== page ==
12 Newborn Advanced Resuscitation Continue CPR if pulseless or HR < 60 bpm Reassess every 30 sec IV / IO Adrenaline 10 mcg/kg 3/60 intervals Intubate If unable to obtain above vascular access - Adrenaline 100 mcg/kg ETT Normal Saline ml/kg IV or IO Asystole or severe bradycardia persists Asystole or severe bradycardia persists Asystole or severe bradycardia persists Asystole or severe bradycardia persists - Repeat if necessary If pulse returns At early opportunity, assess BGL If BGL < 2.6 mmol/l, consult with PIPER for administration of 10% Dextrose or Glucagon Version Page 1 of 2 CPG N0202

13 Newborn Advanced Resuscitation Adrenaline 1:10,000: 10 mcg/kg IV or IO (100 mcg/kg via ETT). Do not use 1:1,000 unless diluted to 10 ml. Normal Saline: ml/kg IV or IO. Repeat if necessary. If BGL < 2.6 mmol/l: Consult with PIPER for drug and dose administration advice for Mx using Dextrose 10% or Glucagon. Sodium Bicarbonate: Not indicated / should not be administered. Atropine: Not indicated / should not be administered. Naloxone: Not indicated / should not be administered even in the setting of suspected opioid overdose. It can lead to acute withdrawal and seizures in the newborn. Sedation: Not usually required to maintain ETT. Consult PIPER for further advice if necessary. Version Page 2 of 2 CPG N0202 Newborn Resuscitation CPG N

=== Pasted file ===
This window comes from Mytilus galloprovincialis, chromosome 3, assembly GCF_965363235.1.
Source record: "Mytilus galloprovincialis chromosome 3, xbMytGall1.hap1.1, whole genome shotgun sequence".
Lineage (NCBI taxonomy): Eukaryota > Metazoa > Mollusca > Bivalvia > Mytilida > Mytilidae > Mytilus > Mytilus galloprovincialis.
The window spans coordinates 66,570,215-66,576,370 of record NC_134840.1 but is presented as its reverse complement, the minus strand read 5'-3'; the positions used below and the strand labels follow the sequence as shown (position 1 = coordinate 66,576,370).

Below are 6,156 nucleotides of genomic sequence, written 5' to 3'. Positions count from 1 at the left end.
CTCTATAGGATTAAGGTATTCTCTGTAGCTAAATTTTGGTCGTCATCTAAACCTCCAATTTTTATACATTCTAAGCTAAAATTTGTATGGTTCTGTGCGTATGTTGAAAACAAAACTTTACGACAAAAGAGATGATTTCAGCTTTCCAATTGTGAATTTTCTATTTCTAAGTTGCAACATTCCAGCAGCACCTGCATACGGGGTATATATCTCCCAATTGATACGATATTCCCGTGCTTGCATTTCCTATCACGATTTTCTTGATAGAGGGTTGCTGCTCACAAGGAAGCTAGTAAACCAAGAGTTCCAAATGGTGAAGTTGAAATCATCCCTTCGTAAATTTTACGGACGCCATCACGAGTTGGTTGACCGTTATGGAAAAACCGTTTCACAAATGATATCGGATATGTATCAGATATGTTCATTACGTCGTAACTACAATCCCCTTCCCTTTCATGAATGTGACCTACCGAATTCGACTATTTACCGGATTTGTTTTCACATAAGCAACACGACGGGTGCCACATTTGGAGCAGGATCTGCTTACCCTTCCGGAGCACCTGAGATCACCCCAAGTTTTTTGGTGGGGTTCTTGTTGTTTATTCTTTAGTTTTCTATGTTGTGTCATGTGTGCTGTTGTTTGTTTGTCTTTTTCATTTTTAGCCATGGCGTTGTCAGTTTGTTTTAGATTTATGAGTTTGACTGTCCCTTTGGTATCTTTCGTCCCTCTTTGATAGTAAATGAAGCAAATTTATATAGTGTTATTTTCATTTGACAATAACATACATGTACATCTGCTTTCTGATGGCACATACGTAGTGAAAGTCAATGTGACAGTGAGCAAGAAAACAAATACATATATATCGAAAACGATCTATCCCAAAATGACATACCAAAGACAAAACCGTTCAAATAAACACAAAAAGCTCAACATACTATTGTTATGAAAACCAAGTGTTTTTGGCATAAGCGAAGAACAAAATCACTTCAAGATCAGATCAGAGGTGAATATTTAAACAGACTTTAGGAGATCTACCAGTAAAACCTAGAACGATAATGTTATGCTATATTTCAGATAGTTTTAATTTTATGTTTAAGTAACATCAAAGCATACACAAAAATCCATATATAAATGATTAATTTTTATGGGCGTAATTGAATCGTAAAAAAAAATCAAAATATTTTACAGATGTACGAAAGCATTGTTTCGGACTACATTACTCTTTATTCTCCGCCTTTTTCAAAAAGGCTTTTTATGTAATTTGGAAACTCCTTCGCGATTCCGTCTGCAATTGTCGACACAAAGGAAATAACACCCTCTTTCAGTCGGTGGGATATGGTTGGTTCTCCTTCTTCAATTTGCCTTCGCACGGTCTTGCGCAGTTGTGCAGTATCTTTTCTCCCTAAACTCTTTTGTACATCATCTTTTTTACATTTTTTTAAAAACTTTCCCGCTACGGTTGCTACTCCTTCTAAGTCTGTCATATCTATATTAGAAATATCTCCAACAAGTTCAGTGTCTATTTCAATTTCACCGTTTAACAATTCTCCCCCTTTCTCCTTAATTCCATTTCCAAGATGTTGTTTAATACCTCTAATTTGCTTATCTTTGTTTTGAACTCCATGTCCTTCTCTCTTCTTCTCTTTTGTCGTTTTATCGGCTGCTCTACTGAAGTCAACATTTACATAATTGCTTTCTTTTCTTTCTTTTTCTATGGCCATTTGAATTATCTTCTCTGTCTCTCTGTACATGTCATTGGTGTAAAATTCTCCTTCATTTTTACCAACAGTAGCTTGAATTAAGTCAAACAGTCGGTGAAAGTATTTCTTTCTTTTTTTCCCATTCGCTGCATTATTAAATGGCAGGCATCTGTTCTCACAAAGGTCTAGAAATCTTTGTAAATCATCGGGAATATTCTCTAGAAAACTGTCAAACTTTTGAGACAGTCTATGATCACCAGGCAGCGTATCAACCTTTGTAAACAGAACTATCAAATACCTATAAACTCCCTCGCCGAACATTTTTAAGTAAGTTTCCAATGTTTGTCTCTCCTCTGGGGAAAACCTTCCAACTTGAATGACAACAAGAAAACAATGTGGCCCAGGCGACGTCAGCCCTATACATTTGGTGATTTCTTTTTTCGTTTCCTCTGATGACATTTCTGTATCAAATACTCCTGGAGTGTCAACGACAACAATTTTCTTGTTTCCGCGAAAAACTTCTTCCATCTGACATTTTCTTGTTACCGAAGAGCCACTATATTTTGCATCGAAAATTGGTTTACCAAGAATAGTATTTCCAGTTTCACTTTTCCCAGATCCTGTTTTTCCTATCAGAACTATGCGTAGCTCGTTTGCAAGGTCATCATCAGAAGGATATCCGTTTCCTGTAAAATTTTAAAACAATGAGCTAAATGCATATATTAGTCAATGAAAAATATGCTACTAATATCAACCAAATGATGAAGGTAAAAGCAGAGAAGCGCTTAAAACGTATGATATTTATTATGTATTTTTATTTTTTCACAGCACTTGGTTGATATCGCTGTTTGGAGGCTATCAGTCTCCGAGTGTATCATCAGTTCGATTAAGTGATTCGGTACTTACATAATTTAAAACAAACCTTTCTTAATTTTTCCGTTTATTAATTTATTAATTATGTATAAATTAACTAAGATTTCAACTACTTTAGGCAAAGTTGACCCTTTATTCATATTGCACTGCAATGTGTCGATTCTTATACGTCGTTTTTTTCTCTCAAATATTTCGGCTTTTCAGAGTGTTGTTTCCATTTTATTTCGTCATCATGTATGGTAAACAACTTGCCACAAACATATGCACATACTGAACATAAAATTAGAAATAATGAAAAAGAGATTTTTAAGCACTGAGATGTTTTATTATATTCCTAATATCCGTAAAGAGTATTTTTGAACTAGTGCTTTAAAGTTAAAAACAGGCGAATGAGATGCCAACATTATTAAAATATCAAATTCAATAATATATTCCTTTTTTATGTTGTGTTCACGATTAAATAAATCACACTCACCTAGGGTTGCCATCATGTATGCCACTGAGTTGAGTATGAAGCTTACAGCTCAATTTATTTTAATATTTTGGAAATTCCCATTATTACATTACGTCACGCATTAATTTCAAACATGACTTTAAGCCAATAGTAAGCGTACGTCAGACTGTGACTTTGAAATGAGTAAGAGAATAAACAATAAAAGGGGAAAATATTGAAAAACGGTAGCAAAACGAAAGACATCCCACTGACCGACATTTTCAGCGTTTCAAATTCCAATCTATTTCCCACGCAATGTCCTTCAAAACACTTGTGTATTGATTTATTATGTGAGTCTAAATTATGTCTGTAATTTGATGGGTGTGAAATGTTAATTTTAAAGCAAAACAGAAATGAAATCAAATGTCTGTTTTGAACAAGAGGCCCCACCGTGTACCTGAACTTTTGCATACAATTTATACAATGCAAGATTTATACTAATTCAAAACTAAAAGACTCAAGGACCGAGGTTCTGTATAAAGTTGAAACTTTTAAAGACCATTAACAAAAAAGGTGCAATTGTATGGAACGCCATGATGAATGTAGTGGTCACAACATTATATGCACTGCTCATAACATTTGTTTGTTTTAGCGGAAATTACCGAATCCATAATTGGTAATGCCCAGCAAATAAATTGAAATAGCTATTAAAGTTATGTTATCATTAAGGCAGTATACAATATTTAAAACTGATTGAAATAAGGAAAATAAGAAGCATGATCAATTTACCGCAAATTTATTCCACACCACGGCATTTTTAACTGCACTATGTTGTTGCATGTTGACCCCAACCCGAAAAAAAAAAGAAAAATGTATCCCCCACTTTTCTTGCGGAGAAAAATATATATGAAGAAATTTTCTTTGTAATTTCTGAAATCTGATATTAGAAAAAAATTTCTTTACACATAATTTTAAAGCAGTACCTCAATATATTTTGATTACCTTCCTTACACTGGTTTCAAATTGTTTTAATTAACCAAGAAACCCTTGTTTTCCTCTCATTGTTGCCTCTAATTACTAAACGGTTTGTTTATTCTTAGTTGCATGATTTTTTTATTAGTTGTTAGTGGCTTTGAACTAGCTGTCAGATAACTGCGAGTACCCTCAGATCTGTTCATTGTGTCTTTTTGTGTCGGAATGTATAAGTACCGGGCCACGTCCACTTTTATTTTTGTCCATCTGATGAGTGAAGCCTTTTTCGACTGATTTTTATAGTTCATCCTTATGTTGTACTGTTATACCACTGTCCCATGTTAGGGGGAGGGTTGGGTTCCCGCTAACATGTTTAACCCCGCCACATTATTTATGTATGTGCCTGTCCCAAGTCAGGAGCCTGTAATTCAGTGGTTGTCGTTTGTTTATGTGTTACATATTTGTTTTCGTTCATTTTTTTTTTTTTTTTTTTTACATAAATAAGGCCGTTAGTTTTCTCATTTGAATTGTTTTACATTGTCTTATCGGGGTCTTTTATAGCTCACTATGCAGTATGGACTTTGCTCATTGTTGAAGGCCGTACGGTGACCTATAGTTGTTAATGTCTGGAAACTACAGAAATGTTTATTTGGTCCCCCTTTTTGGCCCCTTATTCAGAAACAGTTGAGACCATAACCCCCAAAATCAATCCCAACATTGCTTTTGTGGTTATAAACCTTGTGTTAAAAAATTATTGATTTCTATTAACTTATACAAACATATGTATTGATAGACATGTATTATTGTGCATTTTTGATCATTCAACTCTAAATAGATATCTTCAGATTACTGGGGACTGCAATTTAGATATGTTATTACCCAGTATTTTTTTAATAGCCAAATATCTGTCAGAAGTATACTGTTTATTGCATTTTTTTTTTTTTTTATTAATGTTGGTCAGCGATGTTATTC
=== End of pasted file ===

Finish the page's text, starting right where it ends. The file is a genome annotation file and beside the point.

14 Newborn Baby: APGAR scoring system APGAR scores should not be used as a guide for resuscitation. The time intervals used for resuscitation are contained elsewhere within this CPG. The APGAR score should be conducted 1 min after delivery and repeated 5/60 until APGAR score > 7. A score of: 7 10 Satisfactory 4 6 Moderate depression and may need ongoing respiratory support (IPPV) 0 3 Newborn requiring ongoing resuscitation (including ETT and drug therapy) 0 points 1 point 2 points Appearance Blue, pale Body pink, extremities blue Totally pink Pulse Absent < 100 > 100 Grimace None Grimaces Cries Activity Limp Flexion of extremities Active motion Respiratory effort Absent Slow and weak Good strong cry Version Page 1 of 1 CPG N0301